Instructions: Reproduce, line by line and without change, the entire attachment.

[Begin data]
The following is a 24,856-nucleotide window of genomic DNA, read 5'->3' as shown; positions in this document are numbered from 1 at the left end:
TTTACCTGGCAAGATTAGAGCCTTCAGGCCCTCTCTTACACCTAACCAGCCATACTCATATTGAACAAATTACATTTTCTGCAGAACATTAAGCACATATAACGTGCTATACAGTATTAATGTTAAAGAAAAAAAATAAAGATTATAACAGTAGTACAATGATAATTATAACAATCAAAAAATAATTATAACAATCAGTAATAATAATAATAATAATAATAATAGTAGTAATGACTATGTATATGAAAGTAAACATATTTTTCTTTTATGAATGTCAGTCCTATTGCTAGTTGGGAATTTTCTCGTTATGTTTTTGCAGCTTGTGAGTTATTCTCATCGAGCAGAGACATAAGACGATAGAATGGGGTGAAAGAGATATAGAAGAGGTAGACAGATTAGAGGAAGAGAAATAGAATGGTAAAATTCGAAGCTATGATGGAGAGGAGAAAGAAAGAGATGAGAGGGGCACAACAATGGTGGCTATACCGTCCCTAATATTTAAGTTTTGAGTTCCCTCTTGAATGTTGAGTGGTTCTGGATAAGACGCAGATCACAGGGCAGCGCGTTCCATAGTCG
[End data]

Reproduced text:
The following is a 24,856-nucleotide window of genomic DNA, read 5'->3' as shown; positions in this document are numbered from 1 at the left end:
TTTACCTGGCAAGATTAGAGCCTTCAGGCCCTCTCTTACACCTAACCAGCCATACTCATATTGAACAAATTACATTTTCTGCAGAACATTAAGCACATATAACGTGCTATACAGTATTAATGTTAAAGAAAAAAAATAAAGATTATAACAGTAGTACAATGATAATTATAACAATCAAAAAATAATTATAACAATCAGTAATAATAATAATAATAATAATAATAGTAGTAATGACTATGTATATGAAAGTAAACATATTTTTCTTTTATGAATGTCAGTCCTATTGCTAGTTGGGAATTTTCTCGTTATGTTTTTGCAGCTTGTGAGTTATTCTCATCGAGCAGAGACATAAGACGATAGAATGGGGTGAAAGAGATATAGAAGAGGTAGACAGATTAGAGGAAGAGAAATAGAATGGTAAAATTCGAAGCTATGATGGAGAGGAGAAAGAAAGAGATGAGAGGGGCACAACAATGGTGGCTATACCGTCCCTAATATTTAAGTTTTGAGTTCCCTCTTGAATGTTGAGTGGTTCTGGATAAGACGCAGATCACAGGGCAGCGCGTTCCATAGTCG